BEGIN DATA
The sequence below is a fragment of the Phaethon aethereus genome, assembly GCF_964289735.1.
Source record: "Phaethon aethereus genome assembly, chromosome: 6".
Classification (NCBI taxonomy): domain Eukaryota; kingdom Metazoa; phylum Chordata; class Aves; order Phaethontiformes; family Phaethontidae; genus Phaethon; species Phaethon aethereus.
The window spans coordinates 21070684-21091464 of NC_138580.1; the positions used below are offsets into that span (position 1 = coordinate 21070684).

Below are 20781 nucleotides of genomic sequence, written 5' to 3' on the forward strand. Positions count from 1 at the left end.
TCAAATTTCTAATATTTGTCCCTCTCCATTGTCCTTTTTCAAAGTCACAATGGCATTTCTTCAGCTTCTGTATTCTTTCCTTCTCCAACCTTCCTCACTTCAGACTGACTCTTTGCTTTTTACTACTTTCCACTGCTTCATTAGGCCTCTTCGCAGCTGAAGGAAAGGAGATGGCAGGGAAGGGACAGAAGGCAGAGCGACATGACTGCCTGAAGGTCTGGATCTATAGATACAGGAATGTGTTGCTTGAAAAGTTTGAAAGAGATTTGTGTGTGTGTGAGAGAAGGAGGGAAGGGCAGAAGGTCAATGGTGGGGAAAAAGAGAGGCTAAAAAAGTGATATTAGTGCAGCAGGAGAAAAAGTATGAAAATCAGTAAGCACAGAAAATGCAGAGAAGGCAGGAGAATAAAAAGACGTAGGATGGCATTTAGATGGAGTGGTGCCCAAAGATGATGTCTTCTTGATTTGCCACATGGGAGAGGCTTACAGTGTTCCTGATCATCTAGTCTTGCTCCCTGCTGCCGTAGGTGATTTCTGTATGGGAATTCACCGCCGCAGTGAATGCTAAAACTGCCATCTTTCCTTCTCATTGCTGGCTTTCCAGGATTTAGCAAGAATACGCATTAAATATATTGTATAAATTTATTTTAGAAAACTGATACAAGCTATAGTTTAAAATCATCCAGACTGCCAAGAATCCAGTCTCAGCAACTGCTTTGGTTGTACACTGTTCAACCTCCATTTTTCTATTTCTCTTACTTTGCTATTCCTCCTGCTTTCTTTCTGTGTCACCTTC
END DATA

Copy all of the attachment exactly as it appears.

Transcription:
The sequence below is a fragment of the Phaethon aethereus genome, assembly GCF_964289735.1.
Source record: "Phaethon aethereus genome assembly, chromosome: 6".
Classification (NCBI taxonomy): domain Eukaryota; kingdom Metazoa; phylum Chordata; class Aves; order Phaethontiformes; family Phaethontidae; genus Phaethon; species Phaethon aethereus.
The window spans coordinates 21070684-21091464 of NC_138580.1; the positions used below are offsets into that span (position 1 = coordinate 21070684).

Below are 20781 nucleotides of genomic sequence, written 5' to 3' on the forward strand. Positions count from 1 at the left end.
TCAAATTTCTAATATTTGTCCCTCTCCATTGTCCTTTTTCAAAGTCACAATGGCATTTCTTCAGCTTCTGTATTCTTTCCTTCTCCAACCTTCCTCACTTCAGACTGACTCTTTGCTTTTTACTACTTTCCACTGCTTCATTAGGCCTCTTCGCAGCTGAAGGAAAGGAGATGGCAGGGAAGGGACAGAAGGCAGAGCGACATGACTGCCTGAAGGTCTGGATCTATAGATACAGGAATGTGTTGCTTGAAAAGTTTGAAAGAGATTTGTGTGTGTGTGAGAGAAGGAGGGAAGGGCAGAAGGTCAATGGTGGGGAAAAAGAGAGGCTAAAAAAGTGATATTAGTGCAGCAGGAGAAAAAGTATGAAAATCAGTAAGCACAGAAAATGCAGAGAAGGCAGGAGAATAAAAAGACGTAGGATGGCATTTAGATGGAGTGGTGCCCAAAGATGATGTCTTCTTGATTTGCCACATGGGAGAGGCTTACAGTGTTCCTGATCATCTAGTCTTGCTCCCTGCTGCCGTAGGTGATTTCTGTATGGGAATTCACCGCCGCAGTGAATGCTAAAACTGCCATCTTTCCTTCTCATTGCTGGCTTTCCAGGATTTAGCAAGAATACGCATTAAATATATTGTATAAATTTATTTTAGAAAACTGATACAAGCTATAGTTTAAAATCATCCAGACTGCCAAGAATCCAGTCTCAGCAACTGCTTTGGTTGTACACTGTTCAACCTCCATTTTTCTATTTCTCTTACTTTGCTATTCCTCCTGCTTTCTTTCTGTGTCACCTTC